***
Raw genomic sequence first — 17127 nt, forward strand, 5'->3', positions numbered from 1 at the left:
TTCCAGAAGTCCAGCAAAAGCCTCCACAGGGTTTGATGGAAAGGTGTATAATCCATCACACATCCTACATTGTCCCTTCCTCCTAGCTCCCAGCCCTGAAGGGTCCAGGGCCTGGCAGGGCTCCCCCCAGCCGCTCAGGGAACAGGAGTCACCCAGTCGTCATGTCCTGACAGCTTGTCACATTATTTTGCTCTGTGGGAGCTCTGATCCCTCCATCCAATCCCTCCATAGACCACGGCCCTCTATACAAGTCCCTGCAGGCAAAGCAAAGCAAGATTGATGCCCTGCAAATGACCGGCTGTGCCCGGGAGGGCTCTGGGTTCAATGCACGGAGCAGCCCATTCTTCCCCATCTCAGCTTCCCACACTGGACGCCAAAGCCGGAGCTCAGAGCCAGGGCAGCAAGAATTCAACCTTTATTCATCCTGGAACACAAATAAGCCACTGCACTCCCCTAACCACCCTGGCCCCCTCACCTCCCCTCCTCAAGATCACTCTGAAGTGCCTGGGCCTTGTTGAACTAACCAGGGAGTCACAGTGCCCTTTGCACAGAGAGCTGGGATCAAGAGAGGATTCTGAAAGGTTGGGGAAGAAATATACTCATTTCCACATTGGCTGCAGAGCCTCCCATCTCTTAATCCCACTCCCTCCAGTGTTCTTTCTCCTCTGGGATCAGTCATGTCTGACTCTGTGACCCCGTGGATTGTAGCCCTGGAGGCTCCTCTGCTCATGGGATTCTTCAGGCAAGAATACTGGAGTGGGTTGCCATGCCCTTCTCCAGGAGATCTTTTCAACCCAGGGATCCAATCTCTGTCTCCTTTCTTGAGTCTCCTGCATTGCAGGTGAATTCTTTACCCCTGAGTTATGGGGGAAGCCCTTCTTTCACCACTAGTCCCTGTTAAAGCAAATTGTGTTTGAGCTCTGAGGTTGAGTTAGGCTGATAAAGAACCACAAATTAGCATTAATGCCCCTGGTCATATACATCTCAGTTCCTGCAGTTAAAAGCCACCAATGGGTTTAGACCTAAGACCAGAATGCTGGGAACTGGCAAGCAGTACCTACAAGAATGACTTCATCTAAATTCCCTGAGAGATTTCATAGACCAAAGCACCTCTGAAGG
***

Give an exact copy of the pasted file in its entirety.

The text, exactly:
Raw genomic sequence first — 17127 nt, forward strand, 5'->3', positions numbered from 1 at the left:
TTCCAGAAGTCCAGCAAAAGCCTCCACAGGGTTTGATGGAAAGGTGTATAATCCATCACACATCCTACATTGTCCCTTCCTCCTAGCTCCCAGCCCTGAAGGGTCCAGGGCCTGGCAGGGCTCCCCCCAGCCGCTCAGGGAACAGGAGTCACCCAGTCGTCATGTCCTGACAGCTTGTCACATTATTTTGCTCTGTGGGAGCTCTGATCCCTCCATCCAATCCCTCCATAGACCACGGCCCTCTATACAAGTCCCTGCAGGCAAAGCAAAGCAAGATTGATGCCCTGCAAATGACCGGCTGTGCCCGGGAGGGCTCTGGGTTCAATGCACGGAGCAGCCCATTCTTCCCCATCTCAGCTTCCCACACTGGACGCCAAAGCCGGAGCTCAGAGCCAGGGCAGCAAGAATTCAACCTTTATTCATCCTGGAACACAAATAAGCCACTGCACTCCCCTAACCACCCTGGCCCCCTCACCTCCCCTCCTCAAGATCACTCTGAAGTGCCTGGGCCTTGTTGAACTAACCAGGGAGTCACAGTGCCCTTTGCACAGAGAGCTGGGATCAAGAGAGGATTCTGAAAGGTTGGGGAAGAAATATACTCATTTCCACATTGGCTGCAGAGCCTCCCATCTCTTAATCCCACTCCCTCCAGTGTTCTTTCTCCTCTGGGATCAGTCATGTCTGACTCTGTGACCCCGTGGATTGTAGCCCTGGAGGCTCCTCTGCTCATGGGATTCTTCAGGCAAGAATACTGGAGTGGGTTGCCATGCCCTTCTCCAGGAGATCTTTTCAACCCAGGGATCCAATCTCTGTCTCCTTTCTTGAGTCTCCTGCATTGCAGGTGAATTCTTTACCCCTGAGTTATGGGGGAAGCCCTTCTTTCACCACTAGTCCCTGTTAAAGCAAATTGTGTTTGAGCTCTGAGGTTGAGTTAGGCTGATAAAGAACCACAAATTAGCATTAATGCCCCTGGTCATATACATCTCAGTTCCTGCAGTTAAAAGCCACCAATGGGTTTAGACCTAAGACCAGAATGCTGGGAACTGGCAAGCAGTACCTACAAGAATGACTTCATCTAAATTCCCTGAGAGATTTCATAGACCAAAGCACCTCTGAAGG